Sunday, April 30, 2006

Where I Am From Meme


I am from sagebrush, pungent and dusty. I am from mountains, granite graven. Dry hot summers, praying for rain. Rainshadow side of the mountains. I am from unlocked front doors, and roaming down by the river that runs through town. I am from exploring hills and whatever might be around the bend.

I am from a mother who grew up in the middle of the desert after moving to Nevada during the Depression. Her first bedroom in Nevada was the back of a Pierce Arrow. My mother was a WAC stationed in Germany after WWII. She relished the time she spent skiing in Switzerland, drinking beer in Germany, and buying clothes in Paris. I am from a mother who married a fellow soldier only to endure abuse. I am from a mother who refused an abortion and had me and was beaten for it. I am from a mother who gathered her husband’s first two children from his previous marriage and my older brother and me, and rode a train to Nevada from New Jersey to escape further beatings. I was a year old. She told my half-brother and half-sister that soon they would see the mighty Humboldt River. When they first spotted the trickly, tumbleweed choked, alkali, sluggish river they were stymied. The mighty Humboldt? My mother responded that she didn’t bother to tell them whether it was mighty big or mighty small.

I am from a step-father who came from southern France. He is Basque. He came to America to be a sheepherder. He moved to Winnemucca Nevada and became a miner. I am from parents who lived in tiny mining towns trickling down from the border of Oregon and through the middle of the desert. Nevada tourism now proudly markets this area as the outback of America. I am from a step-father who could string together long swearing tirades in Basque. I am from parents who eventually moved to Reno and started a landscaping business and worked in casinos. I am from a step-father who once smuggled Jewish refugees from France over the Pyrenees into Spain. I have a step-father who spent time in a Spanish prison for smuggling.

I am from political arguments about the Kennedy’s, drunken fights late at night, while I cowered in my bed. I am from the reputation of the “bad kids” on the block. I am from the most beautiful yard in the neighborhood. Bachelor Buttons, Hollyhocks, Marigolds, Roses, Cosmos, Sweet Williams, Canterbury Bells, and projectile missiles for cars, cherry tomatoes. I am from the interior of our home looking like a superfund disaster site.

I am from moving to a valley north of town, my mother pleased that it overlooked Peavine Mountain. I am from our home being the hub of all friends, who came to party. I am from a mother who smoked pot with my brother and me, and who thought she should have lived in our era. I am a middle child with one older brother, a younger brother, and a younger sister. I am the only Christian and the only one who doesn’t smoke. My mother is a voracious reader and so is my older brother and me. I am from a mother who allowed me to hitchhike to California when I was sixteen. I am from a home that took in hitchhikers. Two guys from Australia stayed a month. I am from a mother who has an overactive imagination. She tells about the time that Willie Nelson came and partied at our house. We heated with a wood-burning stove. My mother plied us with homemade bread, home-canned vegetables, jams and jellies, and savory pots of soup and stews. My father always carved a cross in a loaf of French bread. The basques are mostly catholic.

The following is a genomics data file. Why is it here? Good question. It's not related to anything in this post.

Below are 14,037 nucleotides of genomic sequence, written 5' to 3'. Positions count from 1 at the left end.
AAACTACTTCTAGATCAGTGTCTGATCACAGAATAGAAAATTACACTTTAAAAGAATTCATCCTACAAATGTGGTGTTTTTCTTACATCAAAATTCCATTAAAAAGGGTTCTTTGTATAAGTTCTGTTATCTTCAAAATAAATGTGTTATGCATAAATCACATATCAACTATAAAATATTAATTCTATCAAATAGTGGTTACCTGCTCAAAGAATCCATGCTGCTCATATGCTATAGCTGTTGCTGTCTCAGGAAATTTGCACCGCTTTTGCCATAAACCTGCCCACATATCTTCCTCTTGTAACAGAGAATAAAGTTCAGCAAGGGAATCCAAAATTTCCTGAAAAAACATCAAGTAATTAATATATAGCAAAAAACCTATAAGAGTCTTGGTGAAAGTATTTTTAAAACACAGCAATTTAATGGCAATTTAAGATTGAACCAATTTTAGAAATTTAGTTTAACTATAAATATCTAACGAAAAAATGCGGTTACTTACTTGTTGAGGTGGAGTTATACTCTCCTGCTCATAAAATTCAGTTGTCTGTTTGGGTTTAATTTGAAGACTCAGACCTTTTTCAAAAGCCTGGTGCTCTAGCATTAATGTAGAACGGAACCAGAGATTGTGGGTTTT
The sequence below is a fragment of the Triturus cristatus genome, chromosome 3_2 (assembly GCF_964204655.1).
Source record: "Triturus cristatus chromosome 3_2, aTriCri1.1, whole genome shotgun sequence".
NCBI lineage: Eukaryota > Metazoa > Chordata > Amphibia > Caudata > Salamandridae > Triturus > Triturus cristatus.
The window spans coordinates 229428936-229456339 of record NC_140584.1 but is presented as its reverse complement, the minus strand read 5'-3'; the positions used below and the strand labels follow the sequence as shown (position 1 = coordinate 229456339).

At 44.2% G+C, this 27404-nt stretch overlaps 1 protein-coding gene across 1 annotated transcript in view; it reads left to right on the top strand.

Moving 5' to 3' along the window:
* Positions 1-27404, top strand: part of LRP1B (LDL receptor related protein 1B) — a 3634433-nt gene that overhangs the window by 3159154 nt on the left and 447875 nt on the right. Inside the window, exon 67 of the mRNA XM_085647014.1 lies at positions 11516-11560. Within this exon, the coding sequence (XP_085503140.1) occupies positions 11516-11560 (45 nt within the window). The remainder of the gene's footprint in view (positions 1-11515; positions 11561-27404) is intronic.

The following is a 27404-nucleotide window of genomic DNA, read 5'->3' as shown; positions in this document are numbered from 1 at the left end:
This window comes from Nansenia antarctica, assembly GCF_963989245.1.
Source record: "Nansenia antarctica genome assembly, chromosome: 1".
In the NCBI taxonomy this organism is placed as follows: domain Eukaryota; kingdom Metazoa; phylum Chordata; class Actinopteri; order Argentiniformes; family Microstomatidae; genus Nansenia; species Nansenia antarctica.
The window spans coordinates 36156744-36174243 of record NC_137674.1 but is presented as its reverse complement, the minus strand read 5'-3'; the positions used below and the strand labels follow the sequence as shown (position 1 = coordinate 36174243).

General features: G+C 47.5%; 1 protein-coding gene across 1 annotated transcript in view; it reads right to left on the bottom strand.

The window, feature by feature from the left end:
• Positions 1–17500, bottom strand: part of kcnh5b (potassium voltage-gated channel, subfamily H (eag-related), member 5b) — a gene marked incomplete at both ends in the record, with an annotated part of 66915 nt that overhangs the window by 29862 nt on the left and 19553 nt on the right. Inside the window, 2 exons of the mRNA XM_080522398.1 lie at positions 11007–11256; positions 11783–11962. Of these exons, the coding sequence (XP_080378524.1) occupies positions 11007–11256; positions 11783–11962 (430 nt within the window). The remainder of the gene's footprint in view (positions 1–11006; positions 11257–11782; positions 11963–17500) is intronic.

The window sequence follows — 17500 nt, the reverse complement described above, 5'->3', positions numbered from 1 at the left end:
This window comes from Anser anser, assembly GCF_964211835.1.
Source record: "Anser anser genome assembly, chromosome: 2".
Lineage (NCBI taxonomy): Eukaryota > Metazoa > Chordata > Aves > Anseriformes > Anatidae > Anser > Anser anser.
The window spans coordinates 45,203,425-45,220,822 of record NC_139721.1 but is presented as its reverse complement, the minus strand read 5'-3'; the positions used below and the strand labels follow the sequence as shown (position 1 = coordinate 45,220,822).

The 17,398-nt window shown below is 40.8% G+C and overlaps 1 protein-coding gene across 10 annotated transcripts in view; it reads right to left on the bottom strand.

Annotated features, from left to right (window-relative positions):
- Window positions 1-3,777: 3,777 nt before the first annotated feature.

I am from being afraid of my abusive step-father to standing up to him and finally leaving home when I was sixteen. I am from having my first child at eighteen. Slightly one year later, I was a single mother, working as a hotel maid. I am from parents who decided to divorce. No more late night drunken fights.

My step-father and mother are now 80 and 81. I cannot remember my real father. I last saw him when I was only one year old.

God chose me when I was twenty-one. I had spent time seeking “spirituality” and had run the gamet of every new age trend that came down the turnpike. I never found my “guru” though. By grace I learned to forgive the past and love again as I grew in my understanding of Christ. Of course, there is so much more I can write about my own family. That is for another post. God is the potter and I am the clay. I am still being formed in a vessel for His glory.

2 Comments:

At 8:30 AM, Blogger 4given said...

Thank you for sharing this heart-wrenching, God-honoring testimony.

 
At 9:20 PM, Blogger candyinsierras said...

Amazing Grace, how sweet the sound that saved a wretch like me. :) Amazing He can pluck us out of bizarre circumstances. I am very grateful.

 

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